Each time the art changes at Café Marc Aurel in Wailuku the atmosphere transforms a little, too. As soon as I grow accustomed to the shocking, complicated and thought-provoking pieces of one exhibit, a new show arrives, jolting me awake when I wander in for a midmorning cup of coffee.
There’s nothing serene, lovely or ordinary about the art on the walls at Marc Aurel. At least in the traditional sense, the majority of the exhibits there do not blend with Maui’s typical art scene. There are no paintings of humpback whales, peaceful Upcountry pastures or plein air seascapes.
Café co-owner Adrianne Martinez’s desire to put her hands on the pieces of art that really move her inspired “Touchy/Feely,” the theme of this month’s group exhibit. It’s an eclectic collection of two and three-dimensional pieces centered on texture.
Martinez has been dedicated to underground and experimental art on the island since 1999 when she opened and co-owned Wild Banana, an alternative art gallery in Wailuku that has since closed. She loves seeing local artists “thinking outside” and now curates the always edgy and unique shows at the café.
“In the art world there’s a lot of competition and egos, a lot of pretension,” she told me. “I’m trying to inside out the whole system. This is not Art Maui.”
Exhibits are open to anyone and everyone and are not juried. She doesn’t select or reject any particular piece of art; after she decides on a theme, the first 20 artists who submit their work get a place on the wall. Also, every piece of art on display must be for sale and priced $200 or less.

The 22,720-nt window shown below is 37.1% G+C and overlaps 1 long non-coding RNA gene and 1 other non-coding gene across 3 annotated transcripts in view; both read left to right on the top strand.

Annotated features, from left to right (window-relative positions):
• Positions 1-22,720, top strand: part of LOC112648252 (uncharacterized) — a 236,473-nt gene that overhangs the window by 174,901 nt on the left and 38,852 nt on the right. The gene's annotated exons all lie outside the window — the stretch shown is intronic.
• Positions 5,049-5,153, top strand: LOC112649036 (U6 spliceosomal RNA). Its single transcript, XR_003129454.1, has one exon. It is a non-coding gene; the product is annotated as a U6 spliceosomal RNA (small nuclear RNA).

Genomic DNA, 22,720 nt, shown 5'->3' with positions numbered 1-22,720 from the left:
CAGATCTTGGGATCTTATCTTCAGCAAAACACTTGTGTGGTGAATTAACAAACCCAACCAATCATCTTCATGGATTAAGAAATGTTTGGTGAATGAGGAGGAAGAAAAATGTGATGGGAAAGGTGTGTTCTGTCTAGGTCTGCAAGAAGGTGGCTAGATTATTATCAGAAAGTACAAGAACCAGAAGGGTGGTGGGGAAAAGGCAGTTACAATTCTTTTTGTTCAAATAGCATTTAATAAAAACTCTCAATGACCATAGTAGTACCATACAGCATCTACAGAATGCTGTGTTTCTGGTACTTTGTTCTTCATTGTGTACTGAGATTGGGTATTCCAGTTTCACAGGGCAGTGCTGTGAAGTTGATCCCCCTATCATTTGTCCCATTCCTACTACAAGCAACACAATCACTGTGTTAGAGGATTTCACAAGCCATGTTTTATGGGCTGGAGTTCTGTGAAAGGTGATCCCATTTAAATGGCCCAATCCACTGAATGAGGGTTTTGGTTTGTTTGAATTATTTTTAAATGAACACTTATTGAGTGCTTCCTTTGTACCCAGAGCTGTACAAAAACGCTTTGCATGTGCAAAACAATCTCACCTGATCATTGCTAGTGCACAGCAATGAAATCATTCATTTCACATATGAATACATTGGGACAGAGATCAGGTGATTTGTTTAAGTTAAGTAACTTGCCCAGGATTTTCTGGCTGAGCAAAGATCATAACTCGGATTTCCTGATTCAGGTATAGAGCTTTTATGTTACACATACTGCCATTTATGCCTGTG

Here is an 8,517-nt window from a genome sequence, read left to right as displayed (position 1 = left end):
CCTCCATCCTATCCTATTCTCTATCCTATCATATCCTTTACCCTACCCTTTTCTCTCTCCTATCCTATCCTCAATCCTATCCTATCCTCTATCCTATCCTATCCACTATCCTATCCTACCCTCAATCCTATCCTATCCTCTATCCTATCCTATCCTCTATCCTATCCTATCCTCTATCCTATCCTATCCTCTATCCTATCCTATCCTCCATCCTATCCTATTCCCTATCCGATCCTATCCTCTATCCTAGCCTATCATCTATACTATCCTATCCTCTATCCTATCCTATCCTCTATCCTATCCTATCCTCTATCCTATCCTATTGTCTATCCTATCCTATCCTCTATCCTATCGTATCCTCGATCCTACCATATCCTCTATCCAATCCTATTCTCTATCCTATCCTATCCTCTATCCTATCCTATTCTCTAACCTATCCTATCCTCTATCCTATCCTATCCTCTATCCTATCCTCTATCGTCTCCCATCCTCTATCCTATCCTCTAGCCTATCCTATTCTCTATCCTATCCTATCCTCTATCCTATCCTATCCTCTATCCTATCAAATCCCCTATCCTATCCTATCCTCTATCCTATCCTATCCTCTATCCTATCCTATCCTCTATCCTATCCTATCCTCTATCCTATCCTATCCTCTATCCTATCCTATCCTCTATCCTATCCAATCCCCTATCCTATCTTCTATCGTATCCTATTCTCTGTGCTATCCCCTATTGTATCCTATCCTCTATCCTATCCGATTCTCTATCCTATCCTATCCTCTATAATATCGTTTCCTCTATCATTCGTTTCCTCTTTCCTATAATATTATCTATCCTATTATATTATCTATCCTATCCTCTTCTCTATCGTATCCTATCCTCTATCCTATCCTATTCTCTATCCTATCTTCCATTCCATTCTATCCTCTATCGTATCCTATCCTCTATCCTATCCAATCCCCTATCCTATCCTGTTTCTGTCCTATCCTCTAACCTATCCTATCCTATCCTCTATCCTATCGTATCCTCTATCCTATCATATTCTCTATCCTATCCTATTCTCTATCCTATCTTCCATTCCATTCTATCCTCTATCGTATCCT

One large installment by Jackie Goring—scattered pieces of red and black fuzzy fabric are placed in no identifiable pattern on a pink background—nearly covers an entire wall and commands attention from pretty much any part of the café. It seems to be the deconstructed pieces of a very unusual-looking skinned cat. The piece looks soft and repulsive at the same time.
On the opposing wall several pieces hang on a background with painted handprints. One titled “Distortion of a Contorted Heart” hangs heavily near the center and features pieces of a broken-down, rusted metal machine of some sort sitting on a bed of dirty sand. A sad love note printed on the back of a postcard is stuck into the sand. It looks cold and the whole thing left me a little uncomfortable and depressed.
A few of the other pieces of art were less complex. “Scratch My Itch” has a prickly-looking, twisted, dirty wire brush and “You Are What You Eat” is a straightforward piece inviting the viewer to peek inside a toilet seat. I lifted the lid gingerly, pondering the nearest place to find soap and hot water to sanitize my hands, then laughed when I saw a reflection of myself looking more than a little scared.
It’s not often that I can put my hands all over a piece of artwork without setting off alarms or seriously pissing off an artist, but Café Marc Aurel’s unique gallery space and Martinez’s unique vision have combined for a show that compels me to reach out and touch some very interesting art. MTW